LA PORTE CITY — The sign in front of Tootsie’s ice cream shop on the corner of Main and Commercial streets says it all — “Pray for Jake’s safe return.”
As the search for 16-year-old Jake Wilson wound through its third day, a crew of volunteers dropped by the shop on the corner of Main and Commercial street — one of the autistic teen’s last stops before his disappearance. They ordered lunch through the same window Jake used.
“It’s just sad,” said Teresa Seibert, who owns the shop, which features a classic red Volkswagen Beetle on its roof.
“We would like him to come back home, that’s it,” she said. “I was wanting to say, you get a free Twister if you come home. We want you home.”
Tootsie’s employees are familiar with Jake. He comes by for treats two or three times a month, said employee John Aldermund. Sometimes Jake comes with a friend, and the friend orders for him. Other times, parents would phone in the order ahead of time, and Jake would arrive with exact change.
That was the case Saturday night. Jake came and picked up a cookies-and-cream Twister, said Aldermund, who filled the order.
“His parents called in like they normally do, and then Jake just come up and gets his ice cream,” Aldermund said. “I give it to him, and he’s on his way.”
Seibert said a lot of customers call in advance and then come to the window or the drive-through to save time.
Family members said after Jake returned home from Tootsie’s, he asked to go to Wolf Creek, a few blocks away. When he didn’t return, relatives began searching and called authorities.
Search efforts continue Tuesday.
Police Chief Chris Brecher said authorities are receiving everything they need from the family.
“They’ve been fantastic. ... They are here with us every day. They are here with the first and gone with the last. They have been huge in helping us with the little things. We are in a flood plain, and a lot of stuff gets washed through here. The family has been more than willing to help us eliminate things that we find.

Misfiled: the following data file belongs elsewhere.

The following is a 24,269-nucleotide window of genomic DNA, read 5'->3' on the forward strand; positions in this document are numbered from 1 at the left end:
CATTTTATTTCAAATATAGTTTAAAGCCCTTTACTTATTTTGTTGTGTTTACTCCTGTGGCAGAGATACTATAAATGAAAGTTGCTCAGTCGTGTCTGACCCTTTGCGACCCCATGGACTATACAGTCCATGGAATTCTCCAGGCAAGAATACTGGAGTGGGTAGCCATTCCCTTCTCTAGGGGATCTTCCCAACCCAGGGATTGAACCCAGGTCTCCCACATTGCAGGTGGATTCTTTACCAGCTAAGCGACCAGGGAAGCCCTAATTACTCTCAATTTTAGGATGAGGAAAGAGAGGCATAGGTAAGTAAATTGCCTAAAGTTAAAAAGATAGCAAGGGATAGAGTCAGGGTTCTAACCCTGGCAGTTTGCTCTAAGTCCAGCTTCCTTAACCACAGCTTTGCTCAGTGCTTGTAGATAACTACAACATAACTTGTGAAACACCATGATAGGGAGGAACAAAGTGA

“They are doing as well as we can expect,” he said. “They have good friends and family around them. There have been some tears, but they have an awesome circle.”
About 480 volunteers signed in at the town fire station for Tuesday’s search. They took part in a line search in the neighborhood between the teen’s Commercial Street home and Wolf Creek, about two blocks away.
“It’s an arm-to-arm search where it’s like you got the horse blinders on and you are looking at the ground for anything that you make have overlooked,” said Brecher. “As things are being found they are being marked, and we have investigators on the scene checking out what it is or if it even pertains to our investigation.”
Other volunteers were bused to rural timbered areas for searches, and ATVs and UTVs are combing open fields in the area. Some 97 all-terrain vehicles are being used, he said.
Also on the scene Tuesday are scent-based tracking dogs, which Brecher said operate differently than dogs used earlier that track ground disturbance.
Horseback groups also aided the search, and a team in waders was walking in the creek at Highway 218.
Brecher said the search covers about a 9-mile radius, or about 255 square miles.
Volunteers will gather again this morning at the fire station.
Becher said morale is very good.
“People are still optimistic,” he said. “You can’t ask for a better crowd than we’ve been getting. The people have been very strong and willing to go out into the elements and put a lot of miles on. … You can’t thank them enough.
Sheriff Tony Thompson said the investigation also has been growing. He estimated between 300 and 500 leads have been received.
“We’ve added DCI agents, we’ve added FBI agents from as far away as Milwaukee. ... We have members from National Missing and Exploited Children. We have DCI agents whose specialty is child enticement. We have a quite a robust amount of investigators,” Thompson said.
Additionally, a Child Abduction Response Team is being brought in.
“Don’t read anything into that other than they have specific expertise,” Thompson said. “… We’re still treating this as a missing person. But we are still processing this … as we would any other criminal investigation.”
Asked if Jake could have climbed into a car with someone, Thompson said all possibilities are on the table.
“That’s an absolutely realistic consideration, one that we continue to contemplate,” Thompson said.
He said authorities have developed a solid timeline leading up the disappearance and data from video, cellphones and cell towers is being processed.
Jake is about 5 feet 6 inches tall and weighs about 135 pounds with hazel eyes and dirty blonde hair. He was wearing a brown zip-up jacket, dark sweatpants and cowboy boots.